Frank McGarry was the ‘father of Irish show jumping’ as it is known today. An entrepreneur and astute businessman as a cattle dealer, he had the foresight to bring the North and South together for the sport of show jumping, though this was not without its problems.
As Ireland’s leading show jumping owner and an early chef d’equipe to the Irish civilian team, he got to know all the household names of the sport from the 1950s to current times. He was a team selector and judge for many years, built the West of Ireland’s first indoor arena, and introduced the familiar green jackets of Irish show jumpers.
He met both Richard Burton and Elizabeth Taylor, and bought a horse from film director John Huston while Huston was lying in a bath, cigar in one hand and a brandy in the other. He owned and trained one particular horse, Go-Sly-Up, who won more jumping events than any other in history, 513 Grand Prix and puissance competitions in total. He built Ireland's biggest and most innovative riding school, opened by Charles Haughey, and helped to win the Carrowmore Case to prevent a refuse dump being built next to Sligo’s famous megalithic tombs.
As a boy, McGarry was shipwrecked and marooned for two months on Inishmaan where, with no replacement ferry available to deliver provisions, he lived off potatoes and fish. When eventually Frank got back to the mainland, he walked the many miles home; boys on the local cross-roads scattered, thinking they had seen a ghost, and at his back door his mother fainted – all believed him to be dead.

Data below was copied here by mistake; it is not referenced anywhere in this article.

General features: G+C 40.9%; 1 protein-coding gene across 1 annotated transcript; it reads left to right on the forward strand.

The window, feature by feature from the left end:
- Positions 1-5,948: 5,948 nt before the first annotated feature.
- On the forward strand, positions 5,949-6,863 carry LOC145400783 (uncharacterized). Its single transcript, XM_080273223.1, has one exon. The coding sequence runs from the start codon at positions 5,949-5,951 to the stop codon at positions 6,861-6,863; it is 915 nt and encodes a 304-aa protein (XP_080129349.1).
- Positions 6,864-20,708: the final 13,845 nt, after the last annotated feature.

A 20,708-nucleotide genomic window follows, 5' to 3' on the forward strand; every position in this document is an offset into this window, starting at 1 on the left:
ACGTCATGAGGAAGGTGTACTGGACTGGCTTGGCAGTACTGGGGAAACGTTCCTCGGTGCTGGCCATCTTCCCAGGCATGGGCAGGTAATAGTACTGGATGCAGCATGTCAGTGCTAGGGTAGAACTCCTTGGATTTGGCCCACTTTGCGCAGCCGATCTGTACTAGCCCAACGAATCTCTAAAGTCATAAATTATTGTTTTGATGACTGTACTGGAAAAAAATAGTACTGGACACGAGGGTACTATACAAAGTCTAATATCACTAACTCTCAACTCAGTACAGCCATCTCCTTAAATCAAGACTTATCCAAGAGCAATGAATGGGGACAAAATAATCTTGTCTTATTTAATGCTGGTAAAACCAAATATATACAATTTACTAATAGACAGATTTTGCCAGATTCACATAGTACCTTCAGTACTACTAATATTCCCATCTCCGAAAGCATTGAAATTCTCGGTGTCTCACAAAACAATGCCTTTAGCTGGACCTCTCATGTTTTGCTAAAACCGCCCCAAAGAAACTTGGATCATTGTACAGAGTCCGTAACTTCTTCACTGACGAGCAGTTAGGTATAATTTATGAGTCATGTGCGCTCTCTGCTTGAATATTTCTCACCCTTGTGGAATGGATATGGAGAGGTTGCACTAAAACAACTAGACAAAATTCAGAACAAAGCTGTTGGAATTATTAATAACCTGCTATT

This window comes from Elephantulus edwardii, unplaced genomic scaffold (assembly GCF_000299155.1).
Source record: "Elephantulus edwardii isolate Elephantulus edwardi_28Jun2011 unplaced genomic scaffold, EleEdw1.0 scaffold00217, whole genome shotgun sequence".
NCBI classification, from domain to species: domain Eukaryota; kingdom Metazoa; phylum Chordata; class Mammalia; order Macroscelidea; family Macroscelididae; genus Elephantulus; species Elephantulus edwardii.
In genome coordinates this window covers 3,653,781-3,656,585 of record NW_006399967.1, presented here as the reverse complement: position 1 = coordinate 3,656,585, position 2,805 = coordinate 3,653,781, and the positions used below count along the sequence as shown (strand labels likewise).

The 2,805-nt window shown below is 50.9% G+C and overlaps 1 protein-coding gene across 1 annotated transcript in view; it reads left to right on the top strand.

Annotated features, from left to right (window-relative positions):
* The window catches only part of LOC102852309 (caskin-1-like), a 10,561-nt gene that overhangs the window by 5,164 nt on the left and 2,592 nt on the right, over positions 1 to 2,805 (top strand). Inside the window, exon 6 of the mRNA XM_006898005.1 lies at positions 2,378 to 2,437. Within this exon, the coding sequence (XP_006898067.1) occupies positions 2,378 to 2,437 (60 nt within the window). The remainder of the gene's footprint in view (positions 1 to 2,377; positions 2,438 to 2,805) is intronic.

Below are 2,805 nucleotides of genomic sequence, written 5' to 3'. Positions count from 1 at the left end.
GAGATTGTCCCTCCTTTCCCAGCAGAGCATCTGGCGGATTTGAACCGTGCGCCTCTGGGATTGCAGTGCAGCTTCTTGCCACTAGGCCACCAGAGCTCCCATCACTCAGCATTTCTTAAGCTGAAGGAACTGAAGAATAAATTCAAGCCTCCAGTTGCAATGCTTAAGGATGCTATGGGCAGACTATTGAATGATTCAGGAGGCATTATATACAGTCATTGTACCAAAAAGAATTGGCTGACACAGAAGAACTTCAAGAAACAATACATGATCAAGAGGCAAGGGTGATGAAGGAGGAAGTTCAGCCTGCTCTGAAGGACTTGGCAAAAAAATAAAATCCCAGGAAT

The remarkable story of renowned Sligo man Frank McGarry is the tale of a bygone age and a fascinating insider’s look at the big business of international show jumping.
About the Author
Anne Holland has written over 20 books, mostly on the subject of horses and in particular horse-racing, including best sellers such as The Secret of Kit Cavenaugh: A Remarkable Irishwoman and Soldier; Grand National: The Irish at Aintree; Kinane: A Remarkable Racing Family; and Sea the Stars: The World’s Best Race Horse.
Anne trained as a journalist on the Kent & Sussex Courier, Tunridge Wells and as a freelance contributed to Horse & Hound for 30 years and many other national and local UK journals. She has edited various publications including County Living, the Grafton Gazette, Breeders Bulletin, and the Farming Page of the Banbury Guardian. She has also contributed to various radio and television programmes. Anne was a successful amateur rider; she won many point-to-points and was one of the first women to ride, and win, under National Hunt Rules in the UK. Anne now lives in rural County Westmeath.
- Additional Information
Author Holland, Anne Editor No Print Format Paperback ISBN-10 No ISBN-13 9781908308658 Illustrations B&W photographs throughout Date of Publication November 14, 2014 Number of Pages 240